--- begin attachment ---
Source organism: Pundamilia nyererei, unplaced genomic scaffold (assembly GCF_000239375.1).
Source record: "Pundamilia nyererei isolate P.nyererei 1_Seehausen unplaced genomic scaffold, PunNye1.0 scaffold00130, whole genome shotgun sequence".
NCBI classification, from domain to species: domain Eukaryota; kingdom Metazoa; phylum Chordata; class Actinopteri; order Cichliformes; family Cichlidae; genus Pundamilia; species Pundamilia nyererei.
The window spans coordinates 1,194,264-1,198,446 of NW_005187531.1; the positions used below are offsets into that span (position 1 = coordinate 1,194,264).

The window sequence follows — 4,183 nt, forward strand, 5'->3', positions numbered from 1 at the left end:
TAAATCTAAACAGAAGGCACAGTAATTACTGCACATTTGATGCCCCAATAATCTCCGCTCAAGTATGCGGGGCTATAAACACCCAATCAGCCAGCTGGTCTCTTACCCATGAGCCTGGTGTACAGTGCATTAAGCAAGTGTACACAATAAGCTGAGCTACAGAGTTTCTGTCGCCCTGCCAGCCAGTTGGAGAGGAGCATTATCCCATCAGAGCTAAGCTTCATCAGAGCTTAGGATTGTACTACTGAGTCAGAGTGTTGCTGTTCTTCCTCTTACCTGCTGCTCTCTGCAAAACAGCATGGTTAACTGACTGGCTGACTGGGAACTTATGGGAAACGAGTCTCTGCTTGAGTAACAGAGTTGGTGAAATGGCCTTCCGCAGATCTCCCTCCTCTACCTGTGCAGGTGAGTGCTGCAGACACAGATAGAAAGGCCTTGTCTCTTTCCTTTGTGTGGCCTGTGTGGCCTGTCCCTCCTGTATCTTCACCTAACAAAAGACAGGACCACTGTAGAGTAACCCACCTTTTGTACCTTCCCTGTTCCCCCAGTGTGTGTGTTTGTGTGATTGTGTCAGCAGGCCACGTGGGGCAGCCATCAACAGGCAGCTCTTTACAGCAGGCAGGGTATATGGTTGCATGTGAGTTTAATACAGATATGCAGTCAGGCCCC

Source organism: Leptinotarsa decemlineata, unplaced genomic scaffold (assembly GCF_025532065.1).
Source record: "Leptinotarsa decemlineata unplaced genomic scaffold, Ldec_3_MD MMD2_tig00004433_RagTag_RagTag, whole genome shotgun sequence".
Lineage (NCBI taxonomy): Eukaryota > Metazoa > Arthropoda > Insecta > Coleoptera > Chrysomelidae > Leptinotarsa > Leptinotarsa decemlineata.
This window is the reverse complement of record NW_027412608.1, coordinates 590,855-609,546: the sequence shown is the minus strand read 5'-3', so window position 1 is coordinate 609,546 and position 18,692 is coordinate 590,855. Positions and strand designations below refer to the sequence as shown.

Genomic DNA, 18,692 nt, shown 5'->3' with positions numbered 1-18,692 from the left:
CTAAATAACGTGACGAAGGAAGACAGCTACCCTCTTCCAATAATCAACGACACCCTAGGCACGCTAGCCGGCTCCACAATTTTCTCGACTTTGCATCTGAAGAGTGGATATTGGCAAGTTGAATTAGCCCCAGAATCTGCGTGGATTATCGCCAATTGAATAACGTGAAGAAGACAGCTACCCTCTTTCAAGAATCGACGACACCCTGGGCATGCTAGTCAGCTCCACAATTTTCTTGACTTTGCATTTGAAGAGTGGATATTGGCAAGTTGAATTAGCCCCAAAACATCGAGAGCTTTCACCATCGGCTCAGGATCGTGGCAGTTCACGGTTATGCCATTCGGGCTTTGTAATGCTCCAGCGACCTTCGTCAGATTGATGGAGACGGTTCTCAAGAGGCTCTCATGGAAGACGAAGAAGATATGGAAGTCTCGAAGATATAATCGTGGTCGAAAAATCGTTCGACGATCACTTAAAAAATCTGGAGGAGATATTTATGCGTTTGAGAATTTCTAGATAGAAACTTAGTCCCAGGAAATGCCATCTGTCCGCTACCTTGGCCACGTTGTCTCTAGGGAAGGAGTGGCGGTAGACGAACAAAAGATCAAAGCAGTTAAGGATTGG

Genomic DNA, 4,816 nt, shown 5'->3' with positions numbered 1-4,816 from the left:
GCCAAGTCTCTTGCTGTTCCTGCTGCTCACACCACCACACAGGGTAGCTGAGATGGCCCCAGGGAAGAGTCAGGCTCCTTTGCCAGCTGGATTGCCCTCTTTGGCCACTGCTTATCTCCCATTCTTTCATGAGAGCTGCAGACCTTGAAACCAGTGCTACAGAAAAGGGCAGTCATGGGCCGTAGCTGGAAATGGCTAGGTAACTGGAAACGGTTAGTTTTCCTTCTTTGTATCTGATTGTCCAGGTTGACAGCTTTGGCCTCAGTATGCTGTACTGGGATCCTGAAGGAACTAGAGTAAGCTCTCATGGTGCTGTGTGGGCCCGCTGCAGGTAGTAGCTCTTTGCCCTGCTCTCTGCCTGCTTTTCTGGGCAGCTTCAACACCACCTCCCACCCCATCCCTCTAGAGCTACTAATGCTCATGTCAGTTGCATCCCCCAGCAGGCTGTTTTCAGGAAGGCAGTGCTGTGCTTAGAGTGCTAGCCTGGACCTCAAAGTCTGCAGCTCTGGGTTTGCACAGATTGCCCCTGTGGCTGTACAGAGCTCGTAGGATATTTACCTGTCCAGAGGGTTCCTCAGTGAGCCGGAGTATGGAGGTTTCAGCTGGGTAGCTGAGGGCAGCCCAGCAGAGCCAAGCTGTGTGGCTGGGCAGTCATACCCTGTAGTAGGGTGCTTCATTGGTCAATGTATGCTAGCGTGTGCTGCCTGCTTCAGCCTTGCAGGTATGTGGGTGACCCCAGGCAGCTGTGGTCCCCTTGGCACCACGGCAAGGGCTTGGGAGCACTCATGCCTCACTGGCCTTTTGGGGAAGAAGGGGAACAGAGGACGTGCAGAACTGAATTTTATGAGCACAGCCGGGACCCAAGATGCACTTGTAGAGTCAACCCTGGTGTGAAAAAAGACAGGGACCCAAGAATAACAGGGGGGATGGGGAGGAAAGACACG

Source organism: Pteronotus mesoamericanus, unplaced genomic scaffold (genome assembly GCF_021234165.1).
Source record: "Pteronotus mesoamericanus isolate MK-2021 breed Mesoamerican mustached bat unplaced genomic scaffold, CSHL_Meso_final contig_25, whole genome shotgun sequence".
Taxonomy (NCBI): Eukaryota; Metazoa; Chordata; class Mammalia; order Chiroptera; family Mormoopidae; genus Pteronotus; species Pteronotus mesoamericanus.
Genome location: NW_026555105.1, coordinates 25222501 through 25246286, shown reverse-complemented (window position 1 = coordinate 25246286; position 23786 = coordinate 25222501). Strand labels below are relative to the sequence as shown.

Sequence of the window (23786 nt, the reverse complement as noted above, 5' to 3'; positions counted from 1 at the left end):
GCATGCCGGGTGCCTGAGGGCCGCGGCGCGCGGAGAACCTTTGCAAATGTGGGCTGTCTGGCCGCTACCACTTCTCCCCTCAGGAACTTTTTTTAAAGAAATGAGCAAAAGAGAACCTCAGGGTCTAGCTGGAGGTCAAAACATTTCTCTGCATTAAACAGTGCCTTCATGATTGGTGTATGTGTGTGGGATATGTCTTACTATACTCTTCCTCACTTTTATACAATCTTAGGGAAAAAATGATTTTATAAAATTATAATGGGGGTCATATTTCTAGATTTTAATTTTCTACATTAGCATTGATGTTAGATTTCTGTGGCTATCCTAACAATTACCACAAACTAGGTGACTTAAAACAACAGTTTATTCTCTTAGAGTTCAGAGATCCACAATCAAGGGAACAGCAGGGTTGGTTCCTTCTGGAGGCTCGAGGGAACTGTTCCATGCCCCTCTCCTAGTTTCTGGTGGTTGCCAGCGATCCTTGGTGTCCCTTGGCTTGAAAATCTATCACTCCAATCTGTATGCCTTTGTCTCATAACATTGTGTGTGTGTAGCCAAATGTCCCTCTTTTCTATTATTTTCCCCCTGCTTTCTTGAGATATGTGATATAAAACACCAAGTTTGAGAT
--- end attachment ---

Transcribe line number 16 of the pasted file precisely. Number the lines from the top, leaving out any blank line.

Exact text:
Source record: "Pteronotus mesoamericanus isolate MK-2021 breed Mesoamerican mustached bat unplaced genomic scaffold, CSHL_Meso_final contig_25, whole genome shotgun sequence".